For These Students, The Accent Is on Reducing Theirs
By Lena H. Sun, Washington Post Staff Writer
Christina Hsu, a telecommunications computer programmer, wanted her for thcoming speech to be perfect. But her opening line used the word pleasure, with its dreaded “l” and “r” consonants.
The 42-year-old Taiwan native practiced the presentation at home, asking her U.S.-born teenage daughter to correct her English pronunciation. But after several futile attempts, she gave up and settled for something she knew she could say easily, ”I’m glad to be here.”
The speech was a success, but the episode was frustrating for Hsu, who works at Bell Atlantic Corp.’s Silver Spring complex and has lived in the United States for 16 years. So several weeks ago, she signed up for a class with speech pathologists to try to reduce her Chinese accent.
Hsu is among a growing number of foreign-born professionals in the Washington area and across the country who are turning to such specialists for help in reducing accents that have stuck despite decades of living in the United States and despite mastery of grammar and vocabulary.
Community colleges in Montgomery County and Northern Virginia now offer courses in accent reduction. Speech pathologists say their practices have shifted from the traditional focus on stroke and accident victims to immigrants who want to speak better English. And a growing number of employers-in the private and public sectors-pay for employees to take such classes.
As the workplace and other institutions become more diverse and as foreign-born professionals become more established in their jobs, speech experts say there is increasing awareness among immigrants and their employers about the “need to do something about their pronunciation and their English,” said Arthur Compton, director of the San Francisco-based Institute of Language, which offers a foreign accent program for speech pathologists.
At the same time, because of rising anti-immigrant sentiment, language is an easy target. Earlier this year, Sen. Alfonse D’Amato (R-N.Y.) used a fake Japanese accent to mimic the judge in the OJ. Simpson murder trial, Lance A. Ito, even though Ito is a third-generation Californian who has no Japanese accent. D’Amato later apologized.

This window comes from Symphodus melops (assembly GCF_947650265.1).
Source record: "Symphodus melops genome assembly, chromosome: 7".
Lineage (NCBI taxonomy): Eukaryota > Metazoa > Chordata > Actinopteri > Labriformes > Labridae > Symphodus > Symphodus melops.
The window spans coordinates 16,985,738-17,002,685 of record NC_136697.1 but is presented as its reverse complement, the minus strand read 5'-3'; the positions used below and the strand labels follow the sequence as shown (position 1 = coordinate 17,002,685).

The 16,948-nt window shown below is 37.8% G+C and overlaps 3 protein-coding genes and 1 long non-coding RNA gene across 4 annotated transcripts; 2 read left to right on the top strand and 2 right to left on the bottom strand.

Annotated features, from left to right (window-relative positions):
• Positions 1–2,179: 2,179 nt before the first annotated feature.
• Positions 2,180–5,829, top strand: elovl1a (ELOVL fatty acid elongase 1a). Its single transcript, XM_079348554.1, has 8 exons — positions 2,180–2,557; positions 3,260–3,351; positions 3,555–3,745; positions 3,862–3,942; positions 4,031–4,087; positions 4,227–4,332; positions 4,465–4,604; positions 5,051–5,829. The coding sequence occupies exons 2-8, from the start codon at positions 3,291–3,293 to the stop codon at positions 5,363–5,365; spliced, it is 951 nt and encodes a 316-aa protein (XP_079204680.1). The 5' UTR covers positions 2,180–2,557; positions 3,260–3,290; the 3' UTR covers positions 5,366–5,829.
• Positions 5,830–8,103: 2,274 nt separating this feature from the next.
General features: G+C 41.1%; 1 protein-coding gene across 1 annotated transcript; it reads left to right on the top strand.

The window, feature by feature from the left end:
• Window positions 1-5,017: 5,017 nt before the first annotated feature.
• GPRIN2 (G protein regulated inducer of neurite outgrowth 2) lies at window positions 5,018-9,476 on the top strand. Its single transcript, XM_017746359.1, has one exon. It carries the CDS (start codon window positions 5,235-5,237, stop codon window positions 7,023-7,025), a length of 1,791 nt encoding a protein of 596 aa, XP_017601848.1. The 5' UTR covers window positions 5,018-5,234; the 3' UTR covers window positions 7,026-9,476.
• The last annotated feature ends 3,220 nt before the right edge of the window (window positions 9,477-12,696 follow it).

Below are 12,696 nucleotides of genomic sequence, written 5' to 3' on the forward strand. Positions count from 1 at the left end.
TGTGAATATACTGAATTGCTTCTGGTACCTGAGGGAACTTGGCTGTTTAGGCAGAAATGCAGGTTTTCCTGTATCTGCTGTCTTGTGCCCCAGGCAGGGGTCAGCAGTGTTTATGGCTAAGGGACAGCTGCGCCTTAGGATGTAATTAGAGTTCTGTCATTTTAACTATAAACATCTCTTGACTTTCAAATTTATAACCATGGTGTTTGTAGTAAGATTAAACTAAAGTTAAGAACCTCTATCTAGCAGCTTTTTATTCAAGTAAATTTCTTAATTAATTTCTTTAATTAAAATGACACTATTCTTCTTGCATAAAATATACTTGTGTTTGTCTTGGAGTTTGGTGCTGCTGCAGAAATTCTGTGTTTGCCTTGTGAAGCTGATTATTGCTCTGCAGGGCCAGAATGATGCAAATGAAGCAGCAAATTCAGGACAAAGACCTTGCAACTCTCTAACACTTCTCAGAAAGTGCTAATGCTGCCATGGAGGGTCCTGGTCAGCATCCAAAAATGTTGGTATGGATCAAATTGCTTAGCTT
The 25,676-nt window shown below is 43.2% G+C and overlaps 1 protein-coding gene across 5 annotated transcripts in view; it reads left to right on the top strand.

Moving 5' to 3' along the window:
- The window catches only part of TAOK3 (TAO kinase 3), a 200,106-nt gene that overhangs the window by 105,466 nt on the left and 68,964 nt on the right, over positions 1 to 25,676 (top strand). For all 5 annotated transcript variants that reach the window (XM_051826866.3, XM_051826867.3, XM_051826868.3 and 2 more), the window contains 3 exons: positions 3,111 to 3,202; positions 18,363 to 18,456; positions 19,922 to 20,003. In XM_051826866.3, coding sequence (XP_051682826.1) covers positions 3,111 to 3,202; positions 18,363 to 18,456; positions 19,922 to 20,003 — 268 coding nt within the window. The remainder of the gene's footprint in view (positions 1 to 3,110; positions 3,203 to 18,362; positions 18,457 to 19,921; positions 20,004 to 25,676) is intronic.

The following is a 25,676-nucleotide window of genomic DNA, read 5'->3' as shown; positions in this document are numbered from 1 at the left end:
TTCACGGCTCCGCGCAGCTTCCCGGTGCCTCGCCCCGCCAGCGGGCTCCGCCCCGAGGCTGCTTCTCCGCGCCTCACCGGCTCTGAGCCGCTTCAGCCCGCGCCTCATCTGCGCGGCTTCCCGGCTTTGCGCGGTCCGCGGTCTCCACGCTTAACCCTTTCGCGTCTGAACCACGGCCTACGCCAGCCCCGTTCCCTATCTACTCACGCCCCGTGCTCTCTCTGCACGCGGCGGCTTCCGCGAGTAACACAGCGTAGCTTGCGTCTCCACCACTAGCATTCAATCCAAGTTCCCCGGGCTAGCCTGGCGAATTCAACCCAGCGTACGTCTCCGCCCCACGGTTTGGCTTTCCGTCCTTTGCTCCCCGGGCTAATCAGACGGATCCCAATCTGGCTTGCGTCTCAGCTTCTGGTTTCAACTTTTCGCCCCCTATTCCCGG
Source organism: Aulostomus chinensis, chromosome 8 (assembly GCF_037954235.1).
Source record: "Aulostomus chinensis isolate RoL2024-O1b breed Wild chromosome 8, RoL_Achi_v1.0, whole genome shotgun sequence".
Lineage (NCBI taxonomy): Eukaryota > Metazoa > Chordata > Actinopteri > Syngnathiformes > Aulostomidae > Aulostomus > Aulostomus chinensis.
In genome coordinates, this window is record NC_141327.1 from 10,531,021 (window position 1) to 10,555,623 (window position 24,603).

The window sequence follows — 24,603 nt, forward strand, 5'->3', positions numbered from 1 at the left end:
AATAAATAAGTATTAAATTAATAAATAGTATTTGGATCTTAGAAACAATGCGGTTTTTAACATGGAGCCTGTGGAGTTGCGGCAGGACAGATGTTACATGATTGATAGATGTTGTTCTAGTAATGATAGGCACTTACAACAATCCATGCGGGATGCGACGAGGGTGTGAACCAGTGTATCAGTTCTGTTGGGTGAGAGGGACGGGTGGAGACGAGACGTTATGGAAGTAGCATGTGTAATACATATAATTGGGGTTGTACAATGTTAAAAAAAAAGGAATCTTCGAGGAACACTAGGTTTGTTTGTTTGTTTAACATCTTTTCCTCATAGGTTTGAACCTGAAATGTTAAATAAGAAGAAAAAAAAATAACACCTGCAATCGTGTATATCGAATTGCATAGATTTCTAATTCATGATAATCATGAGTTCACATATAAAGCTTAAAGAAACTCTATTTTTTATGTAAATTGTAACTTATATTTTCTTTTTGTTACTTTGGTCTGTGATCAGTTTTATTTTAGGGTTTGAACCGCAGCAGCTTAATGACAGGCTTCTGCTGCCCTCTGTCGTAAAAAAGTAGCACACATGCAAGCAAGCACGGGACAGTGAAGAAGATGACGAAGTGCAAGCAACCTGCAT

In the Washington area, an estimated 12 percent of the population is foreign-born, including large numbers of professionals. “We’re seeing a more sophisticated level of interest,” said Barbara Reiner, a speech pathologist in Silver Spring. “‘We’re getting calls from individuals who are finding that because of some element of their work, they need to be more intelligible when they speak English.”
Mobil Corp. and Bell Atlantic Corp. are among some local companies that have paid speech experts to teach classes, at the request of their employees. The federal Patent and Trademark Office initiated voluntary accent reduction classes several years ago after some customer complaints.
“The public in general may be having some negative feelings about having to deal with accented speakers,” said Sharon Heffley, a speech pathologist who answers the telephone at her Great Falls home, “ Accent Modification Center.”
Some who want to lose their accents are tired of repeating themselves — or spelling the words — to people who don’t understand them. Others say better English will improve job performance and shield them from discrimination.
Prices quoted by Heffley and Reiner vary from about $300 to $1,000 per person for eight- to 12-week sessions, depending on fluency and class size. Half the time, employers pick up the tab, they said.
The goal everyone agrees, is to enhance communication, not to erase all traces of an accent or cultural identity, which is almost impossible anyway.
Edwin De Castro, 27, a native of El Salvador, took a course last year and still has a Spanish accent. That suits him fine.
Foreign-born professionals want presentations to be perfect
Foreign-Born Employees Work on Their Vowels and Consonants